Families flocked Saturday to the Beulah Rucker Museum's Back to School Rally for the fourth year in a row, but this time they came to a different location.
Instead of the Georgia Mountains Center, where the rally was held in the past, attendees went to the museum itself for school supplies, a cookout and some history lessons.
"Most of the kids don't understand what Beulah Rucker stood for back in the day," said Rojene Bailey, grandson of Beulah Rucker Oliver and executive director of the museum.
"A lot of the old people went to school back here."
The museum holds a classroom from the school — which operated until 1958, when students were transferred to Fair Street School — and letters, artifacts and timelines chronicling the history of African-American education in Hall County.
"She was a teacher and on the weekends she went down to Gainesville to sell stuff they made," said Zaria Borders, 11, a sixth-grader at Gainesville Middle School.
Getting a history lesson wasn't the only thing students got to do at the rally. In between museum tours, chowing down on hamburgers and hot dogs and listening to music provided by DJ Push, kids participated in the Georgia Child Identification Program put on by the state's Masonic lodges.
Masons from the Gainesville, Flowery Branch, Hall County and Dacula lodges were on hand, creating identification kits for parents in case of child abductions.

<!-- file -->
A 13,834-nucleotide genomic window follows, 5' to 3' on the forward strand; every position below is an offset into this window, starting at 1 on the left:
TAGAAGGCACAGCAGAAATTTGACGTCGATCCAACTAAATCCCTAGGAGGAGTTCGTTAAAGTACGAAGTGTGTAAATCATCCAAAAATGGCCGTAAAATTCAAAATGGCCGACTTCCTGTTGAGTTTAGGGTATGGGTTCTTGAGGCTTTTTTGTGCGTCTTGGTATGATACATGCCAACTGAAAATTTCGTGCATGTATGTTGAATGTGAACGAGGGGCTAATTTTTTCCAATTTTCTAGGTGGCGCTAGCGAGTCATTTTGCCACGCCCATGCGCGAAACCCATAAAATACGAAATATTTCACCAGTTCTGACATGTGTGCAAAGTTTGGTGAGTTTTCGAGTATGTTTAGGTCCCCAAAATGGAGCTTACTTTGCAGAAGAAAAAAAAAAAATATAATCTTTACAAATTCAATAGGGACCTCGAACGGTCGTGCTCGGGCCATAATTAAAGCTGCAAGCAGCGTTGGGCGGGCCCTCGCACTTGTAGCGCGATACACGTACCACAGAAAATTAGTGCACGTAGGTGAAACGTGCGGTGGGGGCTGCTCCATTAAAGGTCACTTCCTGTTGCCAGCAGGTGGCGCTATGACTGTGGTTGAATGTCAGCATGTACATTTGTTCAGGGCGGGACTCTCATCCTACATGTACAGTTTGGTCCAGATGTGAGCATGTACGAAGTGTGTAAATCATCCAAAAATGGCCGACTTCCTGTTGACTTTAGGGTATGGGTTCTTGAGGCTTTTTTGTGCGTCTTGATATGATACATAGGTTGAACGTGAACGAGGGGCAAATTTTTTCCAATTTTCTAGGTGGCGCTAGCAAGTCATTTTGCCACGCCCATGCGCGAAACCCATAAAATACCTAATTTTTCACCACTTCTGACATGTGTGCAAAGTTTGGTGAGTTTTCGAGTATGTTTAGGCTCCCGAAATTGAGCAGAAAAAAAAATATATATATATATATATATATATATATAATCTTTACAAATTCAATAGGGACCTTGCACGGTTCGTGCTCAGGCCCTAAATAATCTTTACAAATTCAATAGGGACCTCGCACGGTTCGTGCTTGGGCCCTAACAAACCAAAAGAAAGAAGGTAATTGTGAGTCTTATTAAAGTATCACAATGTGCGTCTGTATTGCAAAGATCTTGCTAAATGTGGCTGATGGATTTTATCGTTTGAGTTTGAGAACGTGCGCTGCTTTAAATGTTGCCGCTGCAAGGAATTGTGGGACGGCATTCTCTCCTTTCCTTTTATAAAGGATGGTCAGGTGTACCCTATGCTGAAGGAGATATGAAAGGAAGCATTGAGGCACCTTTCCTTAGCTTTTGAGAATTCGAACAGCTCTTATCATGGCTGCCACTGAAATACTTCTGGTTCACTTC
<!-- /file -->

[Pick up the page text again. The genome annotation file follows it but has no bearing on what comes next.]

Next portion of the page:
"We get the height, weight, things the kids are interested in and where they might go if they left," said Russell Gee, worshipful master for the Gainesville lodge.
"We take a sample of DNA and we fingerprint them. We put this on a CD and give all of the information back to the parents."
Gee said volunteers could register about 100 kids in the time the Back to School Rally took place.
Gainesville resident Pamela McNeal, formerly of Chicago, brought her daughter and niece to the rally to get them away from the TV and teach them something.
"I didn't even know there was a school here," she said. "I was shocked."
The rally was the first time many attendees visited the museum.
Zynique Borders, 10, a fifth-grader at Fair Street International Baccalaureate World School, came to visit with her church group. She and her friends were most amazed at the size of the classrooms and the desks.
"It was pretty small," said Takema Waller, 14, an eighth-grader at Gainesville Middle. "You got to do more art stuff back then and there are bathrooms outside, not inside."
The girls said they couldn't imagine going to class at the old schoolhouse on Athens Highway.
"We want them to get an understanding of what education was like back then and some of the odds she faced," Bailey said. "A lot of people didn't like the idea of a woman opening a school, especially a black woman. But she persevered."